Forgive me for asking, but …


When asked “What’s Jesus done for you?” many Christians quickly answer, “He died on the cross to forgive my sins.”

True enough.

But if we honestly believe that answer – that Jesus died on the cross to forgive our sins – why do so many of us still pray daily for God’s forgiveness?  Forgiveness has already happened, and that idea is as plainly and clearly presented as any in the Bible.  Over and over (Romans 6:10, Hebrews 7:27, 10:2, Jude 1:3, etc.) the New Testament instructs us that Jesus died “once for all” – for all mankind, for the forgiveness of all sin, and for the restoration of all creation.

My e-mail pen pal Bob recently opined that asking Jesus for forgiveness again and again is akin to asking Jesus to go to the cross again and again.  Jesus has been there, done that, and is sitting in Heaven with the scars to prove it.  We’re forgiven, already, not by our request, but by God’s grace and Jesus on the cross.

In the Gospels, Jesus repeatedly offers forgiveness (Matthew 9:2), claims the authority to forgive (Matthew 9:6), and commands us to forgive (Matthew 18:35).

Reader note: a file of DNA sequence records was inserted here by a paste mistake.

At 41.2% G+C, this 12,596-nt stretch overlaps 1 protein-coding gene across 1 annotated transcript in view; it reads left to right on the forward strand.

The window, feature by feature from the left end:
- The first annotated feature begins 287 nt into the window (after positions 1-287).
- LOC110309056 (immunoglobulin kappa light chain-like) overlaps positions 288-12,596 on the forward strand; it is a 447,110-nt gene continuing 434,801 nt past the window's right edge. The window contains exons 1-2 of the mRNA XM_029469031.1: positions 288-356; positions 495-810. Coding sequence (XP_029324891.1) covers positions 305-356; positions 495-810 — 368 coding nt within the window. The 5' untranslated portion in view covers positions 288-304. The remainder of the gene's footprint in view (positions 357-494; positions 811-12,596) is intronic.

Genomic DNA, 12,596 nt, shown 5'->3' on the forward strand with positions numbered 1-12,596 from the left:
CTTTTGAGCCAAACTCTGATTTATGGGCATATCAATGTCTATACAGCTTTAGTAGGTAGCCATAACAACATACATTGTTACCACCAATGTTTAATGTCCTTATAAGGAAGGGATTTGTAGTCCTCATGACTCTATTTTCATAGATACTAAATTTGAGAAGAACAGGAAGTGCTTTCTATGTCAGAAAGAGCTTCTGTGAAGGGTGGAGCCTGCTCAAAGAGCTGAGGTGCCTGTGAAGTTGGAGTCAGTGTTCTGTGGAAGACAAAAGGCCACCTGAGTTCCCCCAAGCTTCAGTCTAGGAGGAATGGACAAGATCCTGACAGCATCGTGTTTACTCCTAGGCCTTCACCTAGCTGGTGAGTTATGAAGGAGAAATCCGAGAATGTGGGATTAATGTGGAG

But humanity asking “for forgiveness” is not something Jesus ever mentions.  Nor is it something mankind ever thought of asking for.  The Jews of Jesus’ time believed their divine deliverer would provide spectacular, triumphant, and righteous military power, not humble, servant-hearted, and righteous forgiveness of sinners.

Jesus tells us to pray, repent, be baptized, and follow him (Mark 1).  For our salvation, we are to love God, trust Jesus, rely on the Holy Spirit, and both love and forgive our neighbor.  But from the cross, our forgiveness through Christ is eternal and ongoing – a “done deal.”  Continuing to ask Jesus “for forgiveness” seems ungracious, tantamount to doubting His word, His promise, His authority, His power, His love.

But still … we sin, feel guilty, and reflexively pray for forgiveness.  Isn’t it far better to recognize and repent of sin, and then – with faith and perseverance – strengthen our relationship with the one risen Lord?  We do that by building, growing, learning, nurturing and trusting in Jesus Christ: that He is who He says He is, has done what He says He has done, and will do what He has promised to do.

My teacher George recently remarked that many Christians are addicted to praying for forgiveness.  I’d never heard it put quite like that.  Certainly, prayer is good, but our prayers should reflect our total trust in the grace of Christ Jesus.

For what is grace if not forgiveness?

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